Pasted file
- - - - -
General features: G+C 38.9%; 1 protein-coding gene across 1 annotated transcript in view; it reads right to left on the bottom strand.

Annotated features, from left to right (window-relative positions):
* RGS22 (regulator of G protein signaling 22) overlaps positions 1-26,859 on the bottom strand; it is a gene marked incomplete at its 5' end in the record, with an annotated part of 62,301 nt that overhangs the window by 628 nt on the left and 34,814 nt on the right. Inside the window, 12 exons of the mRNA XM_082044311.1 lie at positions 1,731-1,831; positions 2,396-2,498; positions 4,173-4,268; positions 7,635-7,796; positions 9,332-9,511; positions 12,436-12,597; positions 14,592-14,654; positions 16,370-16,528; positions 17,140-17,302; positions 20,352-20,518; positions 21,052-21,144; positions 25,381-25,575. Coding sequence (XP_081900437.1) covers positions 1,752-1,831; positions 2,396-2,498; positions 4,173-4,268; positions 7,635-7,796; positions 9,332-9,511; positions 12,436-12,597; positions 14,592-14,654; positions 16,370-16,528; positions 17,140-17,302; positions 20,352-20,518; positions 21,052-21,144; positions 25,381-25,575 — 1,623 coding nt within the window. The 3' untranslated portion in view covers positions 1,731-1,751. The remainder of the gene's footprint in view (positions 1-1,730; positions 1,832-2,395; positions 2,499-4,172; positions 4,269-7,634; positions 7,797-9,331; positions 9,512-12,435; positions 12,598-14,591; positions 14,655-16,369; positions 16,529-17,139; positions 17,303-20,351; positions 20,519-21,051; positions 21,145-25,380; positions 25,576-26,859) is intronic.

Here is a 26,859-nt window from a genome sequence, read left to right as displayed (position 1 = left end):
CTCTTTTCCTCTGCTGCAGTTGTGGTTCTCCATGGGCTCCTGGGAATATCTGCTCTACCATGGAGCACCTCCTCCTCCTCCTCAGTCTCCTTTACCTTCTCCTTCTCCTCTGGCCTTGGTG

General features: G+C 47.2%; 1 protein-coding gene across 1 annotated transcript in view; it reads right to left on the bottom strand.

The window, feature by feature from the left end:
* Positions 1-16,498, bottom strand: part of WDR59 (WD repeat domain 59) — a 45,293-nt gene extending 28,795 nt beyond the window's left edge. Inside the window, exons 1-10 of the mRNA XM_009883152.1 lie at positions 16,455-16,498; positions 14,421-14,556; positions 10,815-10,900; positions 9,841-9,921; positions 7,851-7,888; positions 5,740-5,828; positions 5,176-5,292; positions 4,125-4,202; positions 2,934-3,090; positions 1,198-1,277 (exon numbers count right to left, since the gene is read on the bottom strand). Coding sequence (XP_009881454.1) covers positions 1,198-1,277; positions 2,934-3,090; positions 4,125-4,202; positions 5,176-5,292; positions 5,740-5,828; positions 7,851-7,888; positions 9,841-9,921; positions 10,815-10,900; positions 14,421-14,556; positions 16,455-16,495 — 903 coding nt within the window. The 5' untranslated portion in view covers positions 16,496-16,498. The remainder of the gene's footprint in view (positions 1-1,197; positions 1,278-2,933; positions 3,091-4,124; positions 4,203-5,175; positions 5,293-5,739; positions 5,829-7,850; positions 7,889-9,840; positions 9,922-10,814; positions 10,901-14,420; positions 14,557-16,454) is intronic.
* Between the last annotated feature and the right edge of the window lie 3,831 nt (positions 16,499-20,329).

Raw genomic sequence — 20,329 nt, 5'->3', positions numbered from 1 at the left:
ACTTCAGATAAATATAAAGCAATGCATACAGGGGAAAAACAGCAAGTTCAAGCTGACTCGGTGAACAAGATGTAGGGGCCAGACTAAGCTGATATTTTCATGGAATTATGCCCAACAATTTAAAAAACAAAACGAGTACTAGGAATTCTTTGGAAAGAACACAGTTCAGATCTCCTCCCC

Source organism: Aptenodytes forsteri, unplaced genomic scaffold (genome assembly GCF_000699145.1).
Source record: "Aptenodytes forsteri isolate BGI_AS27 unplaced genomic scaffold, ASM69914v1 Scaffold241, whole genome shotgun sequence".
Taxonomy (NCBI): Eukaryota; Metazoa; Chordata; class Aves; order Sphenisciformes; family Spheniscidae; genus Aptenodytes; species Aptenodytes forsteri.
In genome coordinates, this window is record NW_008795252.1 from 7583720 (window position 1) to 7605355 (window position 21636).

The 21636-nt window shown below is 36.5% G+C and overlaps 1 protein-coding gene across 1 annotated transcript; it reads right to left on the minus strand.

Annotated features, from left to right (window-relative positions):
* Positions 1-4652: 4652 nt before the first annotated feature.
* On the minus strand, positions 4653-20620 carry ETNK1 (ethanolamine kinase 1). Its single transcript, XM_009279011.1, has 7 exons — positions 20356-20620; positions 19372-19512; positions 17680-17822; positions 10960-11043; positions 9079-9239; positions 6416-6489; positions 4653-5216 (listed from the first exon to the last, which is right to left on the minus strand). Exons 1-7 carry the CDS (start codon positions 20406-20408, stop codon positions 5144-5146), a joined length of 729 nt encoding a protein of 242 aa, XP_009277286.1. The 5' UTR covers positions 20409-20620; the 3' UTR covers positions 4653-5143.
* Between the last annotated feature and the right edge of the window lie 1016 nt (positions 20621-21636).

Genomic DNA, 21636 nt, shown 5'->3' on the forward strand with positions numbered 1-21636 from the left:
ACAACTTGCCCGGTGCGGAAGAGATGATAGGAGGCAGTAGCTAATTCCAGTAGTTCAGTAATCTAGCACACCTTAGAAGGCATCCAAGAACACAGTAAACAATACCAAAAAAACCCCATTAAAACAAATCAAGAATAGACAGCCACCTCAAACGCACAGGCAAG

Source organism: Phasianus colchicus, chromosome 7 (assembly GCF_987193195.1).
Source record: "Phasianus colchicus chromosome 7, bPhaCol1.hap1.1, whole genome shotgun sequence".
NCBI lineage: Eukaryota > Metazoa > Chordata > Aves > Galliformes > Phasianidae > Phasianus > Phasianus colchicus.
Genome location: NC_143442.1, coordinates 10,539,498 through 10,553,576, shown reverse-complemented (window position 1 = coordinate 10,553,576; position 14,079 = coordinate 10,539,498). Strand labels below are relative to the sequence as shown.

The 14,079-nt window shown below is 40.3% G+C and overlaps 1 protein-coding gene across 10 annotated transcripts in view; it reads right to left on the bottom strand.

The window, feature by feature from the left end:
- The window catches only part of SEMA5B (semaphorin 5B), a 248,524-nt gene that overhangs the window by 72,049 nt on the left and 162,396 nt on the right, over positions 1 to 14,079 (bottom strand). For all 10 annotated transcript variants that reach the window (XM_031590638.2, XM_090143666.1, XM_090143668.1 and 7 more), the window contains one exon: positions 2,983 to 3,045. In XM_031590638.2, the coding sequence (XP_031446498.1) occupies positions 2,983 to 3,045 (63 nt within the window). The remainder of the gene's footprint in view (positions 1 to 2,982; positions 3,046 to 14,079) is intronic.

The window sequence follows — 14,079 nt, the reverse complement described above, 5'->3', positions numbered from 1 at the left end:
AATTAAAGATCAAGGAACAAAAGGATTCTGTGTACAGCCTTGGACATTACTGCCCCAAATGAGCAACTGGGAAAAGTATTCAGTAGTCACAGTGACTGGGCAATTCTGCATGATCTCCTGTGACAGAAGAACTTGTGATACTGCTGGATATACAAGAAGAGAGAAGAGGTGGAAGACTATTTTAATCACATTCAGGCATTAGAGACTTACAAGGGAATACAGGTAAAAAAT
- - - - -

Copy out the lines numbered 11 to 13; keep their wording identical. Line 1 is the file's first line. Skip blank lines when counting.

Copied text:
ACTTCAGATAAATATAAAGCAATGCATACAGGGGAAAAACAGCAAGTTCAAGCTGACTCGGTGAACAAGATGTAGGGGCCAGACTAAGCTGATATTTTCATGGAATTATGCCCAACAATTTAAAAAACAAAACGAGTACTAGGAATTCTTTGGAAAGAACACAGTTCAGATCTCCTCCCC

Source organism: Aptenodytes forsteri, unplaced genomic scaffold (genome assembly GCF_000699145.1).
Source record: "Aptenodytes forsteri isolate BGI_AS27 unplaced genomic scaffold, ASM69914v1 Scaffold241, whole genome shotgun sequence".